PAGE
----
Bishop Strickland: Pope Francis’ record on sex abuse gives ‘artillery’ to enemies of the Church – LifeSite

(LifeSiteNews) — Bishop Joseph Strickland returns on this week’s two-part episode of The Bishop Strickland Show, in which he discusses how man belongs to God, the drag performance at a Vatican children’s event, and comments Pope Francis made during his “60 Minutes” interview.

Strickland begins Part 1 commenting on St. Mark’s telling of Christ saying to render to Caesar what is Caesar’s. He opines that a “striking” element in the reading is that Christ can “handle the most cunning questions” of the Herodians and the traps they laid for Him. Christ, he notes, does so gently but cleverly when referring to the image imprinted on a coin.

Looking to what Christ is telling us in the passage, Strickland says that Christ is reminding us that we belong to God, created in His image, a truth the world and too many in the Church need reminding of. “We can’t parade around and pretend that it’s our world,” the bishop states. “We need to, in humility, remember everything we have, like Job reminds us, is given by God, and needs to be treated accordingly.” If we remember to Whom we belong, he adds, then we are “challenged to live accordingly.”

Strickland looks to a story about former Satanist Zachary King in relation to the Gospel passage, in which King tells Our Lord that he signed his life over to the devil, to which Our Lord responds that he did not, since his life did not belong to himself but to Him.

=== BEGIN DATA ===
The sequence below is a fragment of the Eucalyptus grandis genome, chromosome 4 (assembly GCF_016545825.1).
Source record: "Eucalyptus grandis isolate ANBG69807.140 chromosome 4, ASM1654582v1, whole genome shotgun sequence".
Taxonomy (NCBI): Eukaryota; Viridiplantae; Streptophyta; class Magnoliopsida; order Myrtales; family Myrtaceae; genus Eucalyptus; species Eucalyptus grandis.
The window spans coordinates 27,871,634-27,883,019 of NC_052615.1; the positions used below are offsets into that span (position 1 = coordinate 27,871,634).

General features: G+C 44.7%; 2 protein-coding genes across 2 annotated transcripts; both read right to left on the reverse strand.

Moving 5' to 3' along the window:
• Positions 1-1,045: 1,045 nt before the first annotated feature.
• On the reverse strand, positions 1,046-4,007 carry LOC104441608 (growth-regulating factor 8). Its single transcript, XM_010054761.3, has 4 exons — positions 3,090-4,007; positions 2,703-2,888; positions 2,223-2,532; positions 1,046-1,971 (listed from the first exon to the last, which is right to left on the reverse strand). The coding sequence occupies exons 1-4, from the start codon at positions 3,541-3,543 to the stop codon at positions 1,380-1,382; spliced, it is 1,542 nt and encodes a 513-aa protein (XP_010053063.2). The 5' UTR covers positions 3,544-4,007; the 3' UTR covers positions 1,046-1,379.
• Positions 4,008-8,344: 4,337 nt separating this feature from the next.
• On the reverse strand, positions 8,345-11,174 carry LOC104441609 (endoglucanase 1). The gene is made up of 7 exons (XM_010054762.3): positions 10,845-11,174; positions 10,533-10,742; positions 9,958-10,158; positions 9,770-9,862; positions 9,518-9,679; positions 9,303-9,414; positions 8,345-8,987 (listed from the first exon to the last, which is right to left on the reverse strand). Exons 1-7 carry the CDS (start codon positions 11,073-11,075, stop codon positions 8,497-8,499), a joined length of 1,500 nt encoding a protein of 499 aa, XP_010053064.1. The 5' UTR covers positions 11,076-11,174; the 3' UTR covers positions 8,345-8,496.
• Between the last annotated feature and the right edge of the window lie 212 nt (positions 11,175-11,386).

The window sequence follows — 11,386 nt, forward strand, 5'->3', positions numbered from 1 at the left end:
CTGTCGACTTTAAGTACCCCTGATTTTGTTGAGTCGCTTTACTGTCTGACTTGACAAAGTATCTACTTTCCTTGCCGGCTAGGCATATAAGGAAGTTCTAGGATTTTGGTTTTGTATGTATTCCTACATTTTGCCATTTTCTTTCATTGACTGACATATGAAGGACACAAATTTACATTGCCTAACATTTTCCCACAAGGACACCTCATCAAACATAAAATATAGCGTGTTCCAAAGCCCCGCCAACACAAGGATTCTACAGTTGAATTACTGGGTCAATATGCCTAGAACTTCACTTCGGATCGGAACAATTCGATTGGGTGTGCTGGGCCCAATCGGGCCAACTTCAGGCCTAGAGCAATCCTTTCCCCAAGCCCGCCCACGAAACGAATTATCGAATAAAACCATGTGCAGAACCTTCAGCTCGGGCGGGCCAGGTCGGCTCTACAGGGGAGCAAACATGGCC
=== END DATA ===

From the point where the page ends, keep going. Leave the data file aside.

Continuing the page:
That some in the hierarchy are pretending they can change things is “devastating,” “evil,” and “frustrating,” Strickland says, noting that they want to claim that man is his own creation and can identify as he desires, which is false. Instead, we must acknowledge that we belong to God and give Him our being.

READ: Pope Francis reportedly tells homosexual man thrown out of seminary: ‘Go forward with your vocation’

“We need to be very serious and very clear about what the truth is, because flirting with all these false messages, and being confusing, and being conflicted and corrupt, that is not the Church, it’s not God’s children, and we’re playing with fire when we continue to cooperate with evil, and we better wake up as a Church, as humanity,” the bishop asserts. “There are dire consequences. Read the Old Testament, read about Sodom and Gomorrah. Read about so many episodes where the people rebelled against the truth that God revealed, and there were consequences.”

Speaking to how people act as though they can get away with anything, Strickland confesses that while God’s mercy is infinite, he is not as sure if His patience is, adding that he thinks that we are “nearing” a point where God will make “corrections.”

Strickland offers reaction to the drag performer present at the Vatican-hosted World Children’s Day later in the first part.

Strickland calls on Pope Francis to address the performance, and that whoever was responsible for the drag performance must be removed. If, the bishop says, he can be removed for teaching the truth, then whoever organized the performance can themselves be removed. Francis has made it “clear” he needs no process or discussion to act.

“Pope Francis, you need to act in this case,” Strickland says forcefully. “You need to remove anyone and everyone who allowed this to happen because it is evil. Evil is dancing in the Vatican, and we cannot sit on our hands and quietly say, ‘Oh that’s too bad,’ or ‘Oh that’s not very nice.’ It is evil! And it needs to be called out.”

Every cardinal in Rome, the bishop continues, needs to demand that it stop immediately – no studies made later, but now. Speaking to the corruption of children, Strickland says that it is “bad enough” to see it at public libraries, but to see the Church not only allow it but likely promote it must stop.

“They can do whatever they want to do further to me, but that demands an outcry that should be loud and strong and clear, for the sake of the children and for the sake of the Church,” he states.

Strickland begins the second part of the episode offering commentary on St. Mark’s telling of Christ’s discussion on marriage with the Sadducees.